I was planning a trip to Virginia, and I was researching one of my great-great-grandfathers. I knew he had been wounded in the Civil War, but I was not sure exactly which unit he served in, or which battle he was wounded in. Through a Google search, I found his name was on WikiTree. A very capable profile manager already had several profiles of family surnames I was interested in from Virginia built up on the site. I was immediately hooked. She even let me adopt and be the profile manager on my great-grandfather she had listed.

What is your favorite thing about WikiTree, or which feature(s) do you like the most?

I think the G2G feature helps me the most. I have time set aside every day just to read the questions and answers. I do not think there is a day goes by that I do not learn something. In addition, members are very willing to help and give guidance when they are asked.

If you could improve one thing about WikiTree, what would it be?

Only being on WikiTree for one year, I am not sure I am using all the features and functions available, or how I would improve them. I do see many profiles that are started where only a name has been entered with no dates or locations listed, causing suggestions. I wonder if some improved programming in that area would be beneficial.

I do know the staff, administrators, and those folks performing specific functions on the site do a fantastic job of keeping the train on the tracks and running on time. Job well done.   

What is an example of how WikiTree has helped you with your genealogy or how you’ve helped genealogy with WikiTree?

I have gotten the most help learning about and developing sources. It has made me feel more comfortable and satisfied with what I am doing. Somewhere I read genealogy without sources is just a good story.

Any tips for someone just starting out on WikiTree?

Keep your work manageable and do not become burnt out. Be patient. Decide how much time you have to dedicate to genealogy each week, and then develop goals to help you accomplish what you view to be your end result. Your watchlist is your to-do list. As your watchlist grows, take one profile a week and try to improve it, adding parents, children, good sources etc. If you feel yourself becoming stressed and anxious, shut your computer down and take a walk. Your, great, great, great grandparents will still be there when you get back. They are not going anywhere.


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  11 Responses to “Meet our Members: Rodney Long”

  1. Hi Mr. Rodney Long,

    I’m Paula Ann, nice to meet you. Thank you for your military service!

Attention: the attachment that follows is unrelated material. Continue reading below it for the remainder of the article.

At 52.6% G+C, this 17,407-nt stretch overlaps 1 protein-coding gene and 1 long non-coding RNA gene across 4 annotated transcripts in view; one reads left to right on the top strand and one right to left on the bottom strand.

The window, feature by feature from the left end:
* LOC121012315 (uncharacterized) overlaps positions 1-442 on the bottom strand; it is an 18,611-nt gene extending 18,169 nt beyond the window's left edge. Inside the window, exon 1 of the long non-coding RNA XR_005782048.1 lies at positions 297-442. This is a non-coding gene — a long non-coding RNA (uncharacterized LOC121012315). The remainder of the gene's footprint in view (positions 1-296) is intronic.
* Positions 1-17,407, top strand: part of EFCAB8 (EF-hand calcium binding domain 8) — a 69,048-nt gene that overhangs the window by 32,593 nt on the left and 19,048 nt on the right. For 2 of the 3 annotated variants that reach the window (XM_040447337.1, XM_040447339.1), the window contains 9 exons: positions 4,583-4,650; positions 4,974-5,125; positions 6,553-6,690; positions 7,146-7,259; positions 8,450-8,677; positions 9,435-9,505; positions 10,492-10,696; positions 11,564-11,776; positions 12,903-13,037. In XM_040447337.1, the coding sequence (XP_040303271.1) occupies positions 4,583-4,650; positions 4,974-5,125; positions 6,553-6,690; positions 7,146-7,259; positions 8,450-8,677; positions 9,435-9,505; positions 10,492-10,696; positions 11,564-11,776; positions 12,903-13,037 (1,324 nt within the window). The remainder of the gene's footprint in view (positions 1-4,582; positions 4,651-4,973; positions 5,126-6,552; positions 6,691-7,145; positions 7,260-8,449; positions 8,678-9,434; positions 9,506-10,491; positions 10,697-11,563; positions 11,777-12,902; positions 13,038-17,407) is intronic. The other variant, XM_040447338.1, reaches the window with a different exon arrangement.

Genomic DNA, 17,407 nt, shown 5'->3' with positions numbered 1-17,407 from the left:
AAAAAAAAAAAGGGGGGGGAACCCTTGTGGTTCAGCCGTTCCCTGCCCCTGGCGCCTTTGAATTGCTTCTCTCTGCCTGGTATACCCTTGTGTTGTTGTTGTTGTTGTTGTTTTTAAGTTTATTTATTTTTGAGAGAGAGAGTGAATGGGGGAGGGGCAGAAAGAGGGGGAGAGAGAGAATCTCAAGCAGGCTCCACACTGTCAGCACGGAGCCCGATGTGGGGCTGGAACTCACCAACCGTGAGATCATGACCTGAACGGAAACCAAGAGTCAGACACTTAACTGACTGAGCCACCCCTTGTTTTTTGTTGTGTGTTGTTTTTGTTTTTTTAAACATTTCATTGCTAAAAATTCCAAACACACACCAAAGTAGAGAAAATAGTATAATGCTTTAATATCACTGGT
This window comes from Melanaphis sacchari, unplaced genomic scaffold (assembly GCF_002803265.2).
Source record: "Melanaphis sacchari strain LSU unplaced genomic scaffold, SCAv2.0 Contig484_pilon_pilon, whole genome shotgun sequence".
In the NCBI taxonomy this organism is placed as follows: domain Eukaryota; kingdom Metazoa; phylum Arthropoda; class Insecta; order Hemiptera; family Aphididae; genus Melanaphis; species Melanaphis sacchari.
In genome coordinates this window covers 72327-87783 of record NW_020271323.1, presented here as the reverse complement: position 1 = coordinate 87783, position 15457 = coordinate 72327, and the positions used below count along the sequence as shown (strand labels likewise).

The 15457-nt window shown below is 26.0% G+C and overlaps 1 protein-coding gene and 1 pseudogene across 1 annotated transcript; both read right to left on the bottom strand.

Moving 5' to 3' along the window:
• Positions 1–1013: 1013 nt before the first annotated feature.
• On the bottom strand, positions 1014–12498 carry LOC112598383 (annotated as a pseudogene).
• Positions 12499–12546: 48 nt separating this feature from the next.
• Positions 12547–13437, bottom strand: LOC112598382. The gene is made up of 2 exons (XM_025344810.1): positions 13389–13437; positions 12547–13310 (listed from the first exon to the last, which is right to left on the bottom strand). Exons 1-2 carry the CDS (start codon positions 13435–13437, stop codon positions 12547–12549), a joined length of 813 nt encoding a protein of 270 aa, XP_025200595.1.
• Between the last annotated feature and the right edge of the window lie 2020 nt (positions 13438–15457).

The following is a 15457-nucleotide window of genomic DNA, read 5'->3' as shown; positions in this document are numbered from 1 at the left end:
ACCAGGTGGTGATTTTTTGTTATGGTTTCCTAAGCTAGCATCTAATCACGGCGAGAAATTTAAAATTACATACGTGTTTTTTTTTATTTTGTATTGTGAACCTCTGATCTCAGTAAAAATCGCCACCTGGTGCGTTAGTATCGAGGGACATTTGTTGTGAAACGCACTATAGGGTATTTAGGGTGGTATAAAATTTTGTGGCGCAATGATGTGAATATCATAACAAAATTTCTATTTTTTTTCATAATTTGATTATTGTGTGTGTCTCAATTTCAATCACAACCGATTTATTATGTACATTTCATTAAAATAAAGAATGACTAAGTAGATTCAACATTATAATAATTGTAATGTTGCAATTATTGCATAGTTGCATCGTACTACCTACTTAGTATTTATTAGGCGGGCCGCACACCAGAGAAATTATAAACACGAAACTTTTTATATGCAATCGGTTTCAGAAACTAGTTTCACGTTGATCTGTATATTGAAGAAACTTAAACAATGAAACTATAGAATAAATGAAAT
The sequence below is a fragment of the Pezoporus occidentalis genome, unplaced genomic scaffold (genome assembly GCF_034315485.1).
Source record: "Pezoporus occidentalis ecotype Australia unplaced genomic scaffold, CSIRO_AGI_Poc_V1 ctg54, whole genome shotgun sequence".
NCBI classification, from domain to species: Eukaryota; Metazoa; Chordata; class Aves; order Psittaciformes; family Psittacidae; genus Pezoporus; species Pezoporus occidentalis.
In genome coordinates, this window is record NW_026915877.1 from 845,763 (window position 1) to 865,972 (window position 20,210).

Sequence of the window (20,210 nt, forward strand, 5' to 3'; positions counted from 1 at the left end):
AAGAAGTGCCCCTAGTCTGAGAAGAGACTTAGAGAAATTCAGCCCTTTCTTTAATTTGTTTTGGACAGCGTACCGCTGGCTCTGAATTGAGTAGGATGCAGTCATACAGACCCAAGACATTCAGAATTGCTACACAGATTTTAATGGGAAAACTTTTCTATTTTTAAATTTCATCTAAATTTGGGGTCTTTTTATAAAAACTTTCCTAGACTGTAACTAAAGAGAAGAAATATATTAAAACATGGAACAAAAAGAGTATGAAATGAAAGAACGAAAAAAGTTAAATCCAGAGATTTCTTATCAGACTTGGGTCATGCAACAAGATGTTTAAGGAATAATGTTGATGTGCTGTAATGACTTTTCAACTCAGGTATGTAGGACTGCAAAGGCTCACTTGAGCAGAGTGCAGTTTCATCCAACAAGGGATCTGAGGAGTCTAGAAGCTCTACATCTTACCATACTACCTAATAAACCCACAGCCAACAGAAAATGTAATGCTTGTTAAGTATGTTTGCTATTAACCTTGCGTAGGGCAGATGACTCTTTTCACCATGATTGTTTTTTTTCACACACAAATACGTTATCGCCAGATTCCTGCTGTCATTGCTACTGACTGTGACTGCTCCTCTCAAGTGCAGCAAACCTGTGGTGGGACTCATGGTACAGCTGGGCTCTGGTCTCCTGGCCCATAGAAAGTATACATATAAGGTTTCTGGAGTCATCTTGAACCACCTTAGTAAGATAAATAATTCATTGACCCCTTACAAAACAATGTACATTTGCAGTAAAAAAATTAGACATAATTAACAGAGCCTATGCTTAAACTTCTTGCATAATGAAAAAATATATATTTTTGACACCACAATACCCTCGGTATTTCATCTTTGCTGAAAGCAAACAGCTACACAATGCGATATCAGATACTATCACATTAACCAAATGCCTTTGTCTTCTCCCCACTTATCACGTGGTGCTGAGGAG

Respectfully,
    Paula Ann
    WikiTree ID: [[Hawkins-9192]]

  2. Here’s what I have for Rev. William Walton birth and death: Rev. William Walton, First Minister at Marblehead

    Rev. William Walton was born about 1598 (NEHGR, 113:320). Certain records suggest he came from near Wimborne St. Giles, Dorset, England, about 25 miles northeast of Dorchester, England (NEHGR, 113:319). More confirmation of this origin is found in NEHGR, 114:235. He earned his B.A. from Emmanuel College, England, 1621 and his M.A. in 1625 at the same school (NEHGR, 113:319). He served as Deacon among the Dorset clergy, September , 1621. He was licensed 31 Mar. 1628 as “Master William Walton, Curate in Charge of Seaton and Beere, Devon” (NEHGR, 113:319). He emigrated in 1635 (NEHGR, 1:289) with the colonists who came from Hingham, Norfolkshire, and was one of the proprietors at the town of Hingham, New England the same year. He was among those who drew house-lots on 18 Sept. 1635 from the “Cove on the north side of the road to Fort Hill” (NEHGR, 2:250). He was Freeman, 3 Mar. 1635-6 (NEHGR, 3:94). He was at Marblehead, 1638, and began his missionary work of thirty years there. He had 60 acres of land allotted to him at Lynn, 1638 (“Annals of Lynn”, p. 171, quotes the files of the Quarterly Court at Salem), although nothing further is found on record for him at Lynn after that. At Marblehead, he eventually lived in the house, no longer in existence, of the former Governor Cradock, which had been conveyed to him, 6 June 1650, for fifteen pounds by Rebecca (_______)(Cradock) Glover, widow of Governor Cradock and wife of (2) Richard Glover, merchant adventurer of London. It was located near Little Harbor, on the southeast side of and about half way down Doak Lane. The house and land became the homestead of his son, Samuel Walton of Marblehead, mariner (“History of Salem”). Rev. Walton died at Marblehead Oct., 1668 (vrs), and was buried 9 Nov. 1668 (NEHGR, 34:299), but the exact place of his burial is unknown, although presumed to be at Old Burial Hill, the location of his church. No stones exist at Old Burial Hill dated prior to 1681. An inventory of his estate was taken 23 Nov. 1668 (Savage). A second inventory of his estate was taken 25 June 1669 by John Peach, Senior, and Samuel Ward. A third inventory was taken 29 June 1669 by Moses Maverick and Samuel Ward. (Collections of the Essex Institute). He married Elizabeth Cooke, 10 April 1627 at Holy Trinity, Dorchester, Dorset, England. She was born probably about 1602 at Seaton, Devon, England (NEHGR, 142:368), daughter of William and Martha (White * ).

  3. What a colorful and interesting family history you have! I envy your proximity to the seat of early American history.

  4. I like http://www.bookmaker.com for trading books. I find I can get what I want instead of pot luck at a used book outlet.

  5. Thank you very much for your service in the world’s best fraternity. My husband (67-75 2 tours in Nam) and son (2000-2004 Iraq) were Marines.
    Thank you for being mindful of wiki. You give this program some integrity.